By Jared Olar
On the last page of the very first Pekin City Directory, published by Omi E. Root of Peoria in 1861, is an entry for an “independent company of volunteer militia” called the “Pekin Zouaves.” This is how Root’s Directory describes this militia company:
“Organized May 16th, 1861. Number of members, 60. Annual days of parade, 22d February, 10th May, 4th July, 10th September, and 8th January. The following commissioned officers were elected, May 28th, 1861, for six years: G. W. Baker, Captain; H. P. Finigan, First Lieutenant ; L. B. Greenleaf, Second Lieutenant ; W. M. Olmsted, Third Lieutenant. C. R. Cummings, Orderly Sergeant ; appointed by the captain for one year.”
The reason this militia company was formed was one of the most important events in U.S. history – the Confederate States of America’s attack on Fort Sumter on April 12, 1861, which sparked the U.S. Civil War. Soon after, militia companies were established throughout the remaining United States to prepare to aid in the Union’s war efforts against the Confederacy, and the Pekin Zouaves were one of those companies.
But why was this company called “Zouaves”? The original Zouaves were a French army light infantry corps organized in 1830 – at first the French Zouaves were all Algerians from North Africa, and consequently their uniforms were Middle Eastern or Turkish in style. Romantically imitating the French Zouaves, other nations also established their own companies of soldiers wearing Zouave-style uniforms, including militia companies in Illinois and Missouri during the early months of the Civil War.
At the website www.infantry8thmo.org/HTMhistory.html is a “Brief History: 8th Missouri Volunteer Infantry (US) – The ‘Fighting American Zouaves.’” Following are excerpts from the “Brief History” (emphasis added):
“As a result of a direct order from President Lincoln to alleviate the prejudice against the Irish, the 8th Missouri Infantry was organized in St. Louis from June 12 to August 14, 1861. Over 600 Irish boatmen & deck hands left the St. Louis riverfront to fight under the command of Captain Morgan L. Smith. Originally from New York, he and his brother, Captain Giles A. Smith, also recruited troops from Bloomington, Illinois. The 8th MO uniform was that of the American Zouaves.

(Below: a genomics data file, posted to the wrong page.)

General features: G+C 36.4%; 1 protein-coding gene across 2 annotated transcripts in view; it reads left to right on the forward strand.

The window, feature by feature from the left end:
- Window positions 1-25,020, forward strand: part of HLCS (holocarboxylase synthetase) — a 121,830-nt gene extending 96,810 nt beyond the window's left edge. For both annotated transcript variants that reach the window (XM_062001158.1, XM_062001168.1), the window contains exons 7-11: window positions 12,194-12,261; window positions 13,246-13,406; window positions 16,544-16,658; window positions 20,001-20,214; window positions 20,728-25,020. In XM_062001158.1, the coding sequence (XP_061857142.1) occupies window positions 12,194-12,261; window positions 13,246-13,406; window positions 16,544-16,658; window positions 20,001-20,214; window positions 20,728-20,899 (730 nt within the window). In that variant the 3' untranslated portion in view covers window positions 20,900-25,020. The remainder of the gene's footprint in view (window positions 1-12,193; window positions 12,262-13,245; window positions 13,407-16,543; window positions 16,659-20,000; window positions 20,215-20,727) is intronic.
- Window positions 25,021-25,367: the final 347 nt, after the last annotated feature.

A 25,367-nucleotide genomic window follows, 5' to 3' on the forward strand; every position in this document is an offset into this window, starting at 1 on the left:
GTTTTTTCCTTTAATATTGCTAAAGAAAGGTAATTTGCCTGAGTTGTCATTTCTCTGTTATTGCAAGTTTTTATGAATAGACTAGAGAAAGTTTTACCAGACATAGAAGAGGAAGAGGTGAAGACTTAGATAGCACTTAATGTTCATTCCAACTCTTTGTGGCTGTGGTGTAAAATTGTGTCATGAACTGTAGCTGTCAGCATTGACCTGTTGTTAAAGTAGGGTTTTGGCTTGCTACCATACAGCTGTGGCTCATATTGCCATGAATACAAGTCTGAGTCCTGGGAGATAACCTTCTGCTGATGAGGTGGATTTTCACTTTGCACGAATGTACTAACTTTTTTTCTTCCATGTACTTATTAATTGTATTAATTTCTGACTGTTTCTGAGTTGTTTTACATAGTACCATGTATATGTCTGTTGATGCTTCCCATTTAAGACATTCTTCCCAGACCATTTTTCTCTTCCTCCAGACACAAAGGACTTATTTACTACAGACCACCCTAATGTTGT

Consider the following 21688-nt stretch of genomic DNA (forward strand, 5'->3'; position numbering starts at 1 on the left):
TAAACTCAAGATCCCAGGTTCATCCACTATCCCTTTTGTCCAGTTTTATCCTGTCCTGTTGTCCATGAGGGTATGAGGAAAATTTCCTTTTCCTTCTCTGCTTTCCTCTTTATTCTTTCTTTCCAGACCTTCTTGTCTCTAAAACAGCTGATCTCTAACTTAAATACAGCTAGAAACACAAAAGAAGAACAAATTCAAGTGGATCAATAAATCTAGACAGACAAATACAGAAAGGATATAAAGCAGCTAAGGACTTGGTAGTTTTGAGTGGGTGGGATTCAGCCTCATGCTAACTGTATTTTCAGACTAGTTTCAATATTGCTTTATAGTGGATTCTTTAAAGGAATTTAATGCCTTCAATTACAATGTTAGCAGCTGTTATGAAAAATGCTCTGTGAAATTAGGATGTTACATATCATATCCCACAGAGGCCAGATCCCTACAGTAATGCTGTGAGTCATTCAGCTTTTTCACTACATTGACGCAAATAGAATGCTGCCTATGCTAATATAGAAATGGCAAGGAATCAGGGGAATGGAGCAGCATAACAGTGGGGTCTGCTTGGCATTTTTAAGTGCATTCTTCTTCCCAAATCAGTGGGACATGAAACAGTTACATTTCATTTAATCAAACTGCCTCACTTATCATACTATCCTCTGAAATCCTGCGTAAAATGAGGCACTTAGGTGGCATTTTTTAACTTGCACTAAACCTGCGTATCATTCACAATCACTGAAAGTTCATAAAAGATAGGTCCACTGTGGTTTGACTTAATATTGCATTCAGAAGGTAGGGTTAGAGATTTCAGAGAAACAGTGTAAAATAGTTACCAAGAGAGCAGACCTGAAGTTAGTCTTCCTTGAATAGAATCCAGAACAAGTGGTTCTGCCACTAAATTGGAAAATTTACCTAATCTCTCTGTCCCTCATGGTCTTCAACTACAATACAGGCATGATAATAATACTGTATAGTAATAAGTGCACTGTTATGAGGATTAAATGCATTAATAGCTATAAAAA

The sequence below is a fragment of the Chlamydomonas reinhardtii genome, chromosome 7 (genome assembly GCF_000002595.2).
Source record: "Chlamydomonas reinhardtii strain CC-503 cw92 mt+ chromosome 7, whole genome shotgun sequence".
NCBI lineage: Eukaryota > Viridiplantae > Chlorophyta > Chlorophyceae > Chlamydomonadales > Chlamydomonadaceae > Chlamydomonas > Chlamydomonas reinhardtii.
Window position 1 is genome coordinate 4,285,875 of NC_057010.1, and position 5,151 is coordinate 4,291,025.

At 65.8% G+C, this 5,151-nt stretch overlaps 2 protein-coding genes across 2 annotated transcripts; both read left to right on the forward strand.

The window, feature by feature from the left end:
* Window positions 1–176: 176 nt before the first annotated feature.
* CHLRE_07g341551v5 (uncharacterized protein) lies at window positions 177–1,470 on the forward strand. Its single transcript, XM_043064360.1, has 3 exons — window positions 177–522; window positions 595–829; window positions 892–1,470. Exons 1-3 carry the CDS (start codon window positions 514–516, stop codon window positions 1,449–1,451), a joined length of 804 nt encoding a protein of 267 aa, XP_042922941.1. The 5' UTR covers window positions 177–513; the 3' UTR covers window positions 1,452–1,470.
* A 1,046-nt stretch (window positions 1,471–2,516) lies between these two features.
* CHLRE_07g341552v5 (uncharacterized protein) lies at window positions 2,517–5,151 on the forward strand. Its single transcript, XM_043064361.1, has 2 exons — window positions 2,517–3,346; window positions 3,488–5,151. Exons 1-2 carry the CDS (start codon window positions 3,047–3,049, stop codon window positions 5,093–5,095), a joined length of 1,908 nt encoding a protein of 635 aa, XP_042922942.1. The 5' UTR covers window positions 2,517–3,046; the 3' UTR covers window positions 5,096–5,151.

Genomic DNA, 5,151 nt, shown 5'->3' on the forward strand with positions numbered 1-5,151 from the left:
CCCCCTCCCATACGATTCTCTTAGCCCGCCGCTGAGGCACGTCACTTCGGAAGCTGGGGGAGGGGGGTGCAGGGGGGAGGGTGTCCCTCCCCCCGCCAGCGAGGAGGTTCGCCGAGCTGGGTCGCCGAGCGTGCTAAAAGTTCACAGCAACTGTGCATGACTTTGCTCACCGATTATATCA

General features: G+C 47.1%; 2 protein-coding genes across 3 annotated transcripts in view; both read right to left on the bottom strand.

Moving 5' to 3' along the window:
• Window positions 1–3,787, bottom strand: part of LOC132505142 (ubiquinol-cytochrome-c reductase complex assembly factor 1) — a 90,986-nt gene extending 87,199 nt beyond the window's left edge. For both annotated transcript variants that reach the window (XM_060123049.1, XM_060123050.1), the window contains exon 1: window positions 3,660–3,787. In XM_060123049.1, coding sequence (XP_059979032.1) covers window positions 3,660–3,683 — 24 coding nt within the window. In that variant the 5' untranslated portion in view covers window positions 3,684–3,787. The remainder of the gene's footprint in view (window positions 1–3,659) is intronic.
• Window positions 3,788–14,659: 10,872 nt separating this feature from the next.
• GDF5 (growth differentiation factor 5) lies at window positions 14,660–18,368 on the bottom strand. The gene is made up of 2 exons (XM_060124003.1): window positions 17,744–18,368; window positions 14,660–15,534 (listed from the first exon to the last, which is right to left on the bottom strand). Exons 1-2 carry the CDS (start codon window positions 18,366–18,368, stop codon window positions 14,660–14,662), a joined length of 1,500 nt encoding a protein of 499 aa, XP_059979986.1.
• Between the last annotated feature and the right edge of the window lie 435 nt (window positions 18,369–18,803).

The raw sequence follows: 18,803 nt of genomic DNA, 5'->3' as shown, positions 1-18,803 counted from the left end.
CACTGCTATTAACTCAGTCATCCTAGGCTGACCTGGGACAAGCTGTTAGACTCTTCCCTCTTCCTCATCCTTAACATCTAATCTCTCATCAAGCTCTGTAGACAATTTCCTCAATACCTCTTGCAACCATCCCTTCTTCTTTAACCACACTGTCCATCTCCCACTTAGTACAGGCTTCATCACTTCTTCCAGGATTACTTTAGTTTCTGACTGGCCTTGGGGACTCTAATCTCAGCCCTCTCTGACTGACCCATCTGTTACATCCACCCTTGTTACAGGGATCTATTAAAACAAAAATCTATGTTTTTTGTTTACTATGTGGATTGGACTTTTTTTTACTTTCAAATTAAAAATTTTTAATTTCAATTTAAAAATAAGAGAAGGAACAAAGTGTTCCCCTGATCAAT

“The Peoria Zouave Cadets were organized in Peoria, Illinois 3/23/1861. They recruited up to war strength and left for St. Louis on 6/19/1861 but, upon their arrival, there was a disagreement and about half returned to Illinois to join the 17th Illinois. An under-strength company calling themselves the Pekin Zouaves from Pekin, Illinois, sent about 30 recruits from Peoria to St. Louis, and filled up the company. They mustered in as Company H. Neither company provided the ‘Zouave influence’ for the company since they were already being referred to as the ‘American Zouave Regiment.’ Company L sharpshooters were recruited in Cape Girardeau, Missouri.
“The 8th MO served the duration of the Civil War and fought decisive battles under Generals Grant and Sherman. They became well known for their tenacity, displaying Zouave fighting techniques on the battlefield. Generals Grant and Sherman write about the 8th Missouri in their Memoirs. General Grant’s son, Frederick Dent Grant, writes in ‘At the Front With Dad’ about slipping into the Battle of Vicksburg at age 13 with the 8th Missouri. Eleven soldiers in 8th MO were awarded the Congressional Medal of Honor for their actions during the Siege of Vicksburg.”
As this column has noted previously, one of the members of the Pekin Zouaves was none other than Pekin’s pioneer historian William H. Bates (1840-1930). Of the five original officers of the Pekin Zouaves, Capt. G. W. Baker is listed on page 13 of the 1861 Pekin City Directory as “BAKER, GEORGE W. F., ambrotype and photographic gallery, cor. Court and Second ; bds. Tazewell House.” Thus, Baker was, like Henry Hobart Cole, one of Pekin’s early photographers.
First Lieut. H. P. Finigan was Henry P. Finigan, a Catholic Ulster-born Pekin attorney, land and real estate agent, and grain merchant. Finigan with his wife Margaret and Margaret’s parents together escaped the Irish Potato Famine and settled in Pekin. Henry’s date of birth is uncertain, because when he registered for the draft in June 1863, his age was written down as 31, but the 1870 U.S. Census says he was 34 at that time (that census also mistakenly gives his middle initial as “B.” rather than “P.”).
Second Lieut. L. B. Greenleaf was Luther Berge Greenleaf, born in Connecticut in 1834 or 1836, died August 1902 in Onarga, Ill. The 1861 Pekin City Directory says he was then a law student. His Onarga newspaper obituary says although he studied law, he instead became a journalist in Peoria, later moving to Kansas for a while, then finally settling down in Onarga.
Third Lieut. W. M. Olmsted was William M. Olmsted (1802-1872), who in 1861 was a clerk at Stephen Roney’s Hardware, 33 Court St., at the corner of Court and Second. Olmsted later was promoted to the rank of captain during the civil war. His grave in Lakeside Cemetery is one of the old Oak Grove Cemetery burials.
Lastly, Orderly Sgt. C. R. Cummings was none other than Columbus R. Cummings (1834-1897), a prominent Pekin businessman and land owner who subsequently served as Pekin’s 20th mayor (1875-1876), later moving to Chicago, where he became a Gilded Age railroad tycoon and banker. It was the heirs of C. R. Cummings’ great estate who in 1916 gave the Pekin public schools an athletic field with the stipulation that it should be named after the estate manager James M. James (1849-1918).